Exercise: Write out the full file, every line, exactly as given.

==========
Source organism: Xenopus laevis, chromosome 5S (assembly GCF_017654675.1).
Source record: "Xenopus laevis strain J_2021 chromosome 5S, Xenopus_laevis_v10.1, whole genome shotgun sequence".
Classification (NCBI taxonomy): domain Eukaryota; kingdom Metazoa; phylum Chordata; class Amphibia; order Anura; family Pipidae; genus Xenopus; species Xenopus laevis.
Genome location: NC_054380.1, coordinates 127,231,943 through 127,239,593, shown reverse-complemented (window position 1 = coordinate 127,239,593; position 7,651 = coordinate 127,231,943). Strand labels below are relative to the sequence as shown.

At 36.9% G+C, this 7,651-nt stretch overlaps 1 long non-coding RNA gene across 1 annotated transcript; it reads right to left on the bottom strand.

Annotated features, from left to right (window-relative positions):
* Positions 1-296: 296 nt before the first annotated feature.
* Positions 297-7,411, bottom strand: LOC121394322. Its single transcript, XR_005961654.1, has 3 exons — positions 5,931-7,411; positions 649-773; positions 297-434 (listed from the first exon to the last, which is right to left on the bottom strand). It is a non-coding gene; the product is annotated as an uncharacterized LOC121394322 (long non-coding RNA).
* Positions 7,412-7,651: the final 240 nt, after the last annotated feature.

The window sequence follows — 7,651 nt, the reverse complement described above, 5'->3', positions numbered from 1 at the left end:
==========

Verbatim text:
Source organism: Xenopus laevis, chromosome 5S (assembly GCF_017654675.1).
Source record: "Xenopus laevis strain J_2021 chromosome 5S, Xenopus_laevis_v10.1, whole genome shotgun sequence".
Classification (NCBI taxonomy): domain Eukaryota; kingdom Metazoa; phylum Chordata; class Amphibia; order Anura; family Pipidae; genus Xenopus; species Xenopus laevis.
Genome location: NC_054380.1, coordinates 127,231,943 through 127,239,593, shown reverse-complemented (window position 1 = coordinate 127,239,593; position 7,651 = coordinate 127,231,943). Strand labels below are relative to the sequence as shown.

At 36.9% G+C, this 7,651-nt stretch overlaps 1 long non-coding RNA gene across 1 annotated transcript; it reads right to left on the bottom strand.

Annotated features, from left to right (window-relative positions):
* Positions 1-296: 296 nt before the first annotated feature.
* Positions 297-7,411, bottom strand: LOC121394322. Its single transcript, XR_005961654.1, has 3 exons — positions 5,931-7,411; positions 649-773; positions 297-434 (listed from the first exon to the last, which is right to left on the bottom strand). It is a non-coding gene; the product is annotated as an uncharacterized LOC121394322 (long non-coding RNA).
* Positions 7,412-7,651: the final 240 nt, after the last annotated feature.

The window sequence follows — 7,651 nt, the reverse complement described above, 5'->3', positions numbered from 1 at the left end: